No other country’s green transition approaches the scale of China’s, where a world powered by the sun is quickly taking shape.
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Atop the Tibetan plateau in Qinghai province, northern China, sits the Longyangxia Dam facility, a 27-square-kilometer solar farm (~10 square miles) that is filled with a sea of 4 million deep blue-colored photovoltaic panels.
When construction was finally completed in 2017, it became the largest solar farm in the world, capable of producing 850 megawatts of power — enough to supply electricity for 200,000 households. But now the Longyangxia Dam facility has been shunted out of the world’s top 10 largest solar farms. In fact, it’s not even in China’s top three.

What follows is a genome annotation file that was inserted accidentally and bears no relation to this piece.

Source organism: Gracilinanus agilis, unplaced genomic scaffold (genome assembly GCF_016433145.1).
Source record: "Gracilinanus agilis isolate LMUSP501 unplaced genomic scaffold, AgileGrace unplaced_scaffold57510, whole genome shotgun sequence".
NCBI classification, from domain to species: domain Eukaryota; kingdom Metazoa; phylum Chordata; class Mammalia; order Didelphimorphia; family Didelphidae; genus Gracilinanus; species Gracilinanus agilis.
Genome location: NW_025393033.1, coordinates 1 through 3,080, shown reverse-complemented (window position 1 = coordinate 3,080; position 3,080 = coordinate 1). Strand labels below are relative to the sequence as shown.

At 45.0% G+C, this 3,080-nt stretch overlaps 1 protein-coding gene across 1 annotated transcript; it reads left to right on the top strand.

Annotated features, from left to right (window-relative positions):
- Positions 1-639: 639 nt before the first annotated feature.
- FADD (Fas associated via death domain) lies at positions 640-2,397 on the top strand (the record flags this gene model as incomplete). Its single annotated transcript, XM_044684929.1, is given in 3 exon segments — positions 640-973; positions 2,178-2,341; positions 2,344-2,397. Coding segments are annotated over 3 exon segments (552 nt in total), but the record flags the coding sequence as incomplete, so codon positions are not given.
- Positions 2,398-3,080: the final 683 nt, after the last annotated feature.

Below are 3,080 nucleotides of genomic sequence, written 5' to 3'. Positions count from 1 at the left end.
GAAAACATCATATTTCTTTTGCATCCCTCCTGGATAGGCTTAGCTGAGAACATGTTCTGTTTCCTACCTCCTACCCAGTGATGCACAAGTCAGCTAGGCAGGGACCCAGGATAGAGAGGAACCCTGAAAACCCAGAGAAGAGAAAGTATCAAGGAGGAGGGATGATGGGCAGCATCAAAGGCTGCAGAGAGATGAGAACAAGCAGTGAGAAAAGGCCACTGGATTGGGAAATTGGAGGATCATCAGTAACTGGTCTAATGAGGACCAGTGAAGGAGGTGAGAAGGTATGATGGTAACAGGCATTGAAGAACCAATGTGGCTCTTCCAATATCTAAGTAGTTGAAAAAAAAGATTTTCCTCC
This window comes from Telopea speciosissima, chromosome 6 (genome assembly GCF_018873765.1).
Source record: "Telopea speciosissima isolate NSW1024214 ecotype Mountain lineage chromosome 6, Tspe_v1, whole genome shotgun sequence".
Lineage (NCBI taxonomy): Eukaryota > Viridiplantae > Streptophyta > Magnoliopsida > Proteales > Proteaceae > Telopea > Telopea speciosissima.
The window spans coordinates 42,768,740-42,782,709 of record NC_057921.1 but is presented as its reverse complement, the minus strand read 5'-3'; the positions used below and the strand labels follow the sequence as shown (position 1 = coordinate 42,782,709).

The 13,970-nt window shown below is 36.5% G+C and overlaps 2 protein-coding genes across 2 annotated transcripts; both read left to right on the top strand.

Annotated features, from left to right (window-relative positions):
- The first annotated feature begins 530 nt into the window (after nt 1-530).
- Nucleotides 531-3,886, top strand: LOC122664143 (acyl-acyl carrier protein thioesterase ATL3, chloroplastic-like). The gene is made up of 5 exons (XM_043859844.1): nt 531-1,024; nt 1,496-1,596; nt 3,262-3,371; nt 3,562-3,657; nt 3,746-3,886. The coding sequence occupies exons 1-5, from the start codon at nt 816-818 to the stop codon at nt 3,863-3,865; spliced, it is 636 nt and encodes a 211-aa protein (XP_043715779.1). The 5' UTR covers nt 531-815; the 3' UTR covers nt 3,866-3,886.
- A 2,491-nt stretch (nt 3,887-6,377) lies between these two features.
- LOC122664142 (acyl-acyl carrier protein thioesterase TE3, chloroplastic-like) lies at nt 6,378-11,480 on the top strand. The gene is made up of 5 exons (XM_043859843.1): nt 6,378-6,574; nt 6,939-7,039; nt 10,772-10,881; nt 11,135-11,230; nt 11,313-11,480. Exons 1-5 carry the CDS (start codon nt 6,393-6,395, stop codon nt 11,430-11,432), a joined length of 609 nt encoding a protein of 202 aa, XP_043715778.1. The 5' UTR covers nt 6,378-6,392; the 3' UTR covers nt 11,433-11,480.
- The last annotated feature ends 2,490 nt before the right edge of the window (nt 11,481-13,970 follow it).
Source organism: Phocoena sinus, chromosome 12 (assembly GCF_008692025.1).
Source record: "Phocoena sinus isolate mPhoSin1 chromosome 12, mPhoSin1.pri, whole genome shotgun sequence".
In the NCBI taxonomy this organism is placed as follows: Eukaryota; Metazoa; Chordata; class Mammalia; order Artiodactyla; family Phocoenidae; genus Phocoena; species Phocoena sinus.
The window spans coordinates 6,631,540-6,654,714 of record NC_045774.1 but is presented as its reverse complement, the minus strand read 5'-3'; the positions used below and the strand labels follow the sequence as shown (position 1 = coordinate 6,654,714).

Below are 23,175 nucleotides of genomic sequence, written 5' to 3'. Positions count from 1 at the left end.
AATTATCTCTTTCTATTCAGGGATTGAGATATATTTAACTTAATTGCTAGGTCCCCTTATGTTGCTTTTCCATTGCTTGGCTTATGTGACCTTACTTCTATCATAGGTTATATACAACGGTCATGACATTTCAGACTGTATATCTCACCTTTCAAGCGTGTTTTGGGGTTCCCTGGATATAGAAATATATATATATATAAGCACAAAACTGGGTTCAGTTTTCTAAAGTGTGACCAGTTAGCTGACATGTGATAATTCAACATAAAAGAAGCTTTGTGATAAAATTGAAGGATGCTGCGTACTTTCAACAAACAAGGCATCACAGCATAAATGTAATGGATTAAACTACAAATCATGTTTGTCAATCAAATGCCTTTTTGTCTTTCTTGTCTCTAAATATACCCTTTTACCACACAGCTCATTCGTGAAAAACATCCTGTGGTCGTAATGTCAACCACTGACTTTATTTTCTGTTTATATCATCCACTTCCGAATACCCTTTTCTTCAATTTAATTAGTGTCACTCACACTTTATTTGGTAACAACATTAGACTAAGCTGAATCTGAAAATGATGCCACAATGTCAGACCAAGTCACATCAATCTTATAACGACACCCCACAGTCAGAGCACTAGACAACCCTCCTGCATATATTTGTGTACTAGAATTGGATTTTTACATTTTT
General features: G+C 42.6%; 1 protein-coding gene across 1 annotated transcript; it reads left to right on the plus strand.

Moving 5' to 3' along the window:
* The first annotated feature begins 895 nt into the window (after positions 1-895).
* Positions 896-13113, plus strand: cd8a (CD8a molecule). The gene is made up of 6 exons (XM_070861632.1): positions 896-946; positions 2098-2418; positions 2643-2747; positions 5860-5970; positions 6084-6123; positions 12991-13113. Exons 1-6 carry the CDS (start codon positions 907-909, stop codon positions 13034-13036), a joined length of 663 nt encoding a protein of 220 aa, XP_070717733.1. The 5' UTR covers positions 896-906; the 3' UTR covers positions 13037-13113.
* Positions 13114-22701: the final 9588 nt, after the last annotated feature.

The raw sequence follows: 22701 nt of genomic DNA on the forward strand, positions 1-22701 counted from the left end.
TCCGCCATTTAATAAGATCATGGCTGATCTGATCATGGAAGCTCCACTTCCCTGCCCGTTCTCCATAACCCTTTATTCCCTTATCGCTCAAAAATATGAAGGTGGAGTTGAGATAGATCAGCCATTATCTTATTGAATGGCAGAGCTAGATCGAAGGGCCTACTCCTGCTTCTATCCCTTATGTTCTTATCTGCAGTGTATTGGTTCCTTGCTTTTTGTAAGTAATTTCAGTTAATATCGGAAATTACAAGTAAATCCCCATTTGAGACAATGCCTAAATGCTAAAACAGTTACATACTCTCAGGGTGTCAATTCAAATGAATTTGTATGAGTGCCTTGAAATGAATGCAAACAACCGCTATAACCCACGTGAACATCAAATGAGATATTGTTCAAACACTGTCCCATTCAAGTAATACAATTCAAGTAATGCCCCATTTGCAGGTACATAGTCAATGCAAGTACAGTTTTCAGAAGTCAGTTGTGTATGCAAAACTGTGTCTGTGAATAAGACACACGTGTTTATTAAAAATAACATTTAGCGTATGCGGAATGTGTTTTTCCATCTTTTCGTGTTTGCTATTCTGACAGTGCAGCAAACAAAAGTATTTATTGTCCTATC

“People don’t really comprehend the scale China is operating at,” says Tim Buckley, a global energy analyst and director of think tank Climate Energy Finance. “The solar industry was dominated by Japan 15 years ago, then the Germans really ran with it 10 years ago. But China invested in its own right and has scaled up incredibly.”
Today, China has the world’s largest renewable power capacity, including 323 gigawatts of solar, around a third of the entire global total. President Xi Jinping wants to increase that to 1,200 gigawatts by 2030 — more than the world’s current total — but rapid deployment means the country is likely to reach the target years early. In 2022, it’s set to add a further 108 gigawatts of solar power, double last year’s record amount.